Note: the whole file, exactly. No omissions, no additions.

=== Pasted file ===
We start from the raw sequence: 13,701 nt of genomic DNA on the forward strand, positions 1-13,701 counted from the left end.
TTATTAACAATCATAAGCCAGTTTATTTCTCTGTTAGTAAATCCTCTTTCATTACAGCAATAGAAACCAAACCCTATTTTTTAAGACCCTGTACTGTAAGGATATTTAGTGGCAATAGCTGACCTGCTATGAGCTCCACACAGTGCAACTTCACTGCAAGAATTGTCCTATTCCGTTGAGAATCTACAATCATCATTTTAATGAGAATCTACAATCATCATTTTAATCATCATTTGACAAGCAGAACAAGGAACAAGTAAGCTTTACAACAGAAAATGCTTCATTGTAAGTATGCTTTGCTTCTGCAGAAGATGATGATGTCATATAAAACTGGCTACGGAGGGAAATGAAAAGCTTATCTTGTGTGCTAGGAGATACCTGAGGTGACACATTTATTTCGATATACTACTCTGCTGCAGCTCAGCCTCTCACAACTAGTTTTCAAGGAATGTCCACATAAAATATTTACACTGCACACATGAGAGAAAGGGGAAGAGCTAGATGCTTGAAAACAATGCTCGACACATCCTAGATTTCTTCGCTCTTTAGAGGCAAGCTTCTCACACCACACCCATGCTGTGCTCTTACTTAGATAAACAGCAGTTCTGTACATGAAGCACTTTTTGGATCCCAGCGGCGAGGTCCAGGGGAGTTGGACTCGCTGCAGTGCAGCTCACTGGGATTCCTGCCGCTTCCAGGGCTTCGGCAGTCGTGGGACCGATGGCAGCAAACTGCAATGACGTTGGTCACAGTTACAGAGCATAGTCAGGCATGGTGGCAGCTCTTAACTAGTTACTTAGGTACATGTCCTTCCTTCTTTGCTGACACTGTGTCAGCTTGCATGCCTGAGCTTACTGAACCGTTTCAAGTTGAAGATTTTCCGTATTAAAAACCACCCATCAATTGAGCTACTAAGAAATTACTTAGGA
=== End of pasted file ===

We start from the raw sequence: 13,701 nt of genomic DNA on the forward strand, positions 1-13,701 counted from the left end.
TTATTAACAATCATAAGCCAGTTTATTTCTCTGTTAGTAAATCCTCTTTCATTACAGCAATAGAAACCAAACCCTATTTTTTAAGACCCTGTACTGTAAGGATATTTAGTGGCAATAGCTGACCTGCTATGAGCTCCACACAGTGCAACTTCACTGCAAGAATTGTCCTATTCCGTTGAGAATCTACAATCATCATTTTAATGAGAATCTACAATCATCATTTTAATCATCATTTGACAAGCAGAACAAGGAACAAGTAAGCTTTACAACAGAAAATGCTTCATTGTAAGTATGCTTTGCTTCTGCAGAAGATGATGATGTCATATAAAACTGGCTACGGAGGGAAATGAAAAGCTTATCTTGTGTGCTAGGAGATACCTGAGGTGACACATTTATTTCGATATACTACTCTGCTGCAGCTCAGCCTCTCACAACTAGTTTTCAAGGAATGTCCACATAAAATATTTACACTGCACACATGAGAGAAAGGGGAAGAGCTAGATGCTTGAAAACAATGCTCGACACATCCTAGATTTCTTCGCTCTTTAGAGGCAAGCTTCTCACACCACACCCATGCTGTGCTCTTACTTAGATAAACAGCAGTTCTGTACATGAAGCACTTTTTGGATCCCAGCGGCGAGGTCCAGGGGAGTTGGACTCGCTGCAGTGCAGCTCACTGGGATTCCTGCCGCTTCCAGGGCTTCGGCAGTCGTGGGACCGATGGCAGCAAACTGCAATGACGTTGGTCACAGTTACAGAGCATAGTCAGGCATGGTGGCAGCTCTTAACTAGTTACTTAGGTACATGTCCTTCCTTCTTTGCTGACACTGTGTCAGCTTGCATGCCTGAGCTTACTGAACCGTTTCAAGTTGAAGATTTTCCGTATTAAAAACCACCCATCAATTGAGCTACTAAGAAATTACTTAGGA